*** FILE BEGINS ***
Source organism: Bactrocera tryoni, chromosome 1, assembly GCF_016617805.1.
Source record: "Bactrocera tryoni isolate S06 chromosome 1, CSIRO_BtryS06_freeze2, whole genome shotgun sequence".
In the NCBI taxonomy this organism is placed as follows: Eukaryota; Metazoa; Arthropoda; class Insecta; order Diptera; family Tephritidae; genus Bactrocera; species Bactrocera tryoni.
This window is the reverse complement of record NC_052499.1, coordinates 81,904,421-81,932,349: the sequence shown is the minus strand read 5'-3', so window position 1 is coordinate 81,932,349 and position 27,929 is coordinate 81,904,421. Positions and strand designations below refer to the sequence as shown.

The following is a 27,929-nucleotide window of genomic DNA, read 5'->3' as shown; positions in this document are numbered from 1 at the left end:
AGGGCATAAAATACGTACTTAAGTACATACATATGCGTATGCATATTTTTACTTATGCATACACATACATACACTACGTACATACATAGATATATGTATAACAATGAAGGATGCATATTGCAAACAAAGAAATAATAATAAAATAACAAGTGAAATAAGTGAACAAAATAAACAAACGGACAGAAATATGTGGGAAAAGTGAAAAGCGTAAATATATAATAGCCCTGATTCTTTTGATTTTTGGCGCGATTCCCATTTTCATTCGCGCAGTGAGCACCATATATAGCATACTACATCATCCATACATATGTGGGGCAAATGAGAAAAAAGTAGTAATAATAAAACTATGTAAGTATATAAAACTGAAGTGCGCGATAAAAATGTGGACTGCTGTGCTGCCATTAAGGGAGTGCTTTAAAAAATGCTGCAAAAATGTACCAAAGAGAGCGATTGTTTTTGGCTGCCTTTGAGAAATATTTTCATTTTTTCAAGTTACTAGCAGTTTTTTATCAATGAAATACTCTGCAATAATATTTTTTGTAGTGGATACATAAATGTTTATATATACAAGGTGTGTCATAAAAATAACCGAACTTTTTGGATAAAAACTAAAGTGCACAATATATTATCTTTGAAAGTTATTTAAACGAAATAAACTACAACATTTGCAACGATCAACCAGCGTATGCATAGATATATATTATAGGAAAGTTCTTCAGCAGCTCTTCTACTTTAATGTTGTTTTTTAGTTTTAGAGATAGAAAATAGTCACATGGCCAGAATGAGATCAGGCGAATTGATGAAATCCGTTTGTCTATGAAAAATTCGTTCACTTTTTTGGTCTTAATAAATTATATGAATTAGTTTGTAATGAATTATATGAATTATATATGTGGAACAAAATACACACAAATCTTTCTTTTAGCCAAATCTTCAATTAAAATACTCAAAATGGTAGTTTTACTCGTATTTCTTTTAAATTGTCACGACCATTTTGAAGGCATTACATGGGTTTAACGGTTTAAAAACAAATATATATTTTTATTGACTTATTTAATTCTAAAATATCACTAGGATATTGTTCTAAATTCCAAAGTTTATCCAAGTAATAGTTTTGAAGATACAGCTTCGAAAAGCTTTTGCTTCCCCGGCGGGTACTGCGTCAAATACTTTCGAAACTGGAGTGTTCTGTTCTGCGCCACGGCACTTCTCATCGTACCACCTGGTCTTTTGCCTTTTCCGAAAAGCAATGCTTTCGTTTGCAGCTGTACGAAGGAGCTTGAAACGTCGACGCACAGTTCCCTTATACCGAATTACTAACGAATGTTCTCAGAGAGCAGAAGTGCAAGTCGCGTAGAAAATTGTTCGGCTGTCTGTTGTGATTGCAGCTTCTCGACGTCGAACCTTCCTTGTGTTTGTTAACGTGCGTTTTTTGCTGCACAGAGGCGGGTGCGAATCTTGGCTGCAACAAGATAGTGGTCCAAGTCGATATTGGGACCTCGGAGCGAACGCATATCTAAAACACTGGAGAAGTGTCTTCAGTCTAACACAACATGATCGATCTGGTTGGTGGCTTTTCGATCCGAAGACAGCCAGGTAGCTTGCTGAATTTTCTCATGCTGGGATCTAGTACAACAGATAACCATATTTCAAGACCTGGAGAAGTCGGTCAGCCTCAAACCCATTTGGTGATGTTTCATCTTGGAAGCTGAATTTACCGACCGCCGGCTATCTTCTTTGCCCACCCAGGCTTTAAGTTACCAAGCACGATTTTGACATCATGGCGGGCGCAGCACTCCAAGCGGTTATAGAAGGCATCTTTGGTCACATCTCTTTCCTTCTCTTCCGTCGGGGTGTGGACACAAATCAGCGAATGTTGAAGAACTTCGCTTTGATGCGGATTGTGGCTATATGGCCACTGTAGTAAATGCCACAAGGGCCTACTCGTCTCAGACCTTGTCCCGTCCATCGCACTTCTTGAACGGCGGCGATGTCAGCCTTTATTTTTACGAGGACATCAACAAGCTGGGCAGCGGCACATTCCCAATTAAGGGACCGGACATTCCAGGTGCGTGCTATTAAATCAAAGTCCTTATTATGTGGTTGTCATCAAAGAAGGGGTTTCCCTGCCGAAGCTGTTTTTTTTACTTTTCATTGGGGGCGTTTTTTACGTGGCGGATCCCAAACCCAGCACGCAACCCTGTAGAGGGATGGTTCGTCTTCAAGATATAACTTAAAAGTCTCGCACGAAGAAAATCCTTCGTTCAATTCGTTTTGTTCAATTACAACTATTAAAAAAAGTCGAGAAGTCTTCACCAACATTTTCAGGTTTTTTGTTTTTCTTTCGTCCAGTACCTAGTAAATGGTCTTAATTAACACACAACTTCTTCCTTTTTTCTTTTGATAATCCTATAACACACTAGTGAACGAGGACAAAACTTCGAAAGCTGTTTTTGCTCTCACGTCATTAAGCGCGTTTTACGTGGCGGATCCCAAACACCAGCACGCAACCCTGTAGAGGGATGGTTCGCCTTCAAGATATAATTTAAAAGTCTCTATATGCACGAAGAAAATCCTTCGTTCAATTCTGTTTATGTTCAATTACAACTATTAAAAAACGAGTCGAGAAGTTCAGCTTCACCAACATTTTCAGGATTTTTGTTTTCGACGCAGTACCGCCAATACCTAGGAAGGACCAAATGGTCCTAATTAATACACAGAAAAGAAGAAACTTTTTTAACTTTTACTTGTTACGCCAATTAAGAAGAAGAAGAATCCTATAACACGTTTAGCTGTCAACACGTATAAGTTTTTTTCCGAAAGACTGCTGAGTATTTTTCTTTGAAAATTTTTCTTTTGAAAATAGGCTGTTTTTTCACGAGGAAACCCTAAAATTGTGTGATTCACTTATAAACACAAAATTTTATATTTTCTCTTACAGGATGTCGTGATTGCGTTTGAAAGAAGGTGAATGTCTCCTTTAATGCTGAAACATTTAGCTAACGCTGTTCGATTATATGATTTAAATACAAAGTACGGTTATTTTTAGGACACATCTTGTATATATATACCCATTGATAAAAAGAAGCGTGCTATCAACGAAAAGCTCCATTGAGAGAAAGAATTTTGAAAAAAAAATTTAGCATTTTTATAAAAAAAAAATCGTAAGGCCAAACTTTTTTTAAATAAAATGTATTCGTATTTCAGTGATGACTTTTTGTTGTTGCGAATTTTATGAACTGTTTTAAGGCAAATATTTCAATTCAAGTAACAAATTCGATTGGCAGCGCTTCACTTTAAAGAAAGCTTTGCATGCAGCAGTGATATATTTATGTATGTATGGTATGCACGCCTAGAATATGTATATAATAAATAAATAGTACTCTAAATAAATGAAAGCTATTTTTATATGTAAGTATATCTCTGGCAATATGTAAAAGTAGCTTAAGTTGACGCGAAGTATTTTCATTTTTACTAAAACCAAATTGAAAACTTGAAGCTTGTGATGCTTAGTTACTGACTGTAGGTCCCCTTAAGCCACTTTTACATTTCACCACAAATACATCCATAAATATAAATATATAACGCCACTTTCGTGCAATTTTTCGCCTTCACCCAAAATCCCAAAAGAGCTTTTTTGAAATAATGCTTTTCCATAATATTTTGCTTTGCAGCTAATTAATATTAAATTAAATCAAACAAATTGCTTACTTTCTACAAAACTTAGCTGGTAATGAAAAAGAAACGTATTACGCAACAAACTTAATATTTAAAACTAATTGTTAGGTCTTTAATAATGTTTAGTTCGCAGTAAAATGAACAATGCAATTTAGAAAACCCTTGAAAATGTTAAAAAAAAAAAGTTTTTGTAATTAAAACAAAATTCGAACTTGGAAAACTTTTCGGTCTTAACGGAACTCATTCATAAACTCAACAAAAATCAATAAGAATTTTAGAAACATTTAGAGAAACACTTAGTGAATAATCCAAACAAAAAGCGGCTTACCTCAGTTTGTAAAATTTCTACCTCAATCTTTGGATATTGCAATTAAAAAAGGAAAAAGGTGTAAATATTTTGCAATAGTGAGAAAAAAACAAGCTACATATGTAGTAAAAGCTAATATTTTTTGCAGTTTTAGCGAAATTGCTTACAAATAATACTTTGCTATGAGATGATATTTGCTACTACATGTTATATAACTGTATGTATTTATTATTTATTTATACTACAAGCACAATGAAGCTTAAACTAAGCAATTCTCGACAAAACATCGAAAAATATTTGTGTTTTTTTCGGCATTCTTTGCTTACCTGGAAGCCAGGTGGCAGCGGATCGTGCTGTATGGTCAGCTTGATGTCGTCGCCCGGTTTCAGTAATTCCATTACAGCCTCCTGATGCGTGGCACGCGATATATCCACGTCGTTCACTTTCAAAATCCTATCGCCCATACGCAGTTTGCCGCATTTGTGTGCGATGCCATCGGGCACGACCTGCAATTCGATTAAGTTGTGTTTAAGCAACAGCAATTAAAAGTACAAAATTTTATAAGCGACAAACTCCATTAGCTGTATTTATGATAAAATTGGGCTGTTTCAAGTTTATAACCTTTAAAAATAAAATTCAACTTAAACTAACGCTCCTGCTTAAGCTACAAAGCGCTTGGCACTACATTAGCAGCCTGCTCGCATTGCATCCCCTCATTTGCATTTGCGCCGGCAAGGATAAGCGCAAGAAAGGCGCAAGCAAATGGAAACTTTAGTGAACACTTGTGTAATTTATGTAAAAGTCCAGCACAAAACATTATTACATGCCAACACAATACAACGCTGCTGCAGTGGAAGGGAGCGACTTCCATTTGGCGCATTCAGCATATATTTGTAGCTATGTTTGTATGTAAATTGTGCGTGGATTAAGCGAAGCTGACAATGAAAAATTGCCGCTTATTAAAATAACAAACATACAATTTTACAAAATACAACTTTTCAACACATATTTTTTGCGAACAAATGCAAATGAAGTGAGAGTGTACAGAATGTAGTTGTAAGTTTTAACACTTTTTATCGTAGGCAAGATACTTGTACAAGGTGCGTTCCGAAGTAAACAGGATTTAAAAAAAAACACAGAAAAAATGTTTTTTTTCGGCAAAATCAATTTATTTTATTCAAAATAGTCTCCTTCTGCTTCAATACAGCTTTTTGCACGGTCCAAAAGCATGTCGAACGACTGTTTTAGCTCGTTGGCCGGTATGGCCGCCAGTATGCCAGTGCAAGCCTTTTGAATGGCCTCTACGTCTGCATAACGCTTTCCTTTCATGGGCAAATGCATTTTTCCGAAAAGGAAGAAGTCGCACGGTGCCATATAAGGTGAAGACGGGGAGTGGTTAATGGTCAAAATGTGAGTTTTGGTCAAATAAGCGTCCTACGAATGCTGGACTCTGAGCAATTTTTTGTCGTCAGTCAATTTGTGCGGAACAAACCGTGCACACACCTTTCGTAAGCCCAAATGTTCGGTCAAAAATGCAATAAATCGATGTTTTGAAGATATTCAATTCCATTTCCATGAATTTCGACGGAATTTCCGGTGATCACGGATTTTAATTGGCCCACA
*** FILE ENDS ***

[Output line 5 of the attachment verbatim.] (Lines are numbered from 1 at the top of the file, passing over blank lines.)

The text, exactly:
The following is a 27,929-nucleotide window of genomic DNA, read 5'->3' as shown; positions in this document are numbered from 1 at the left end: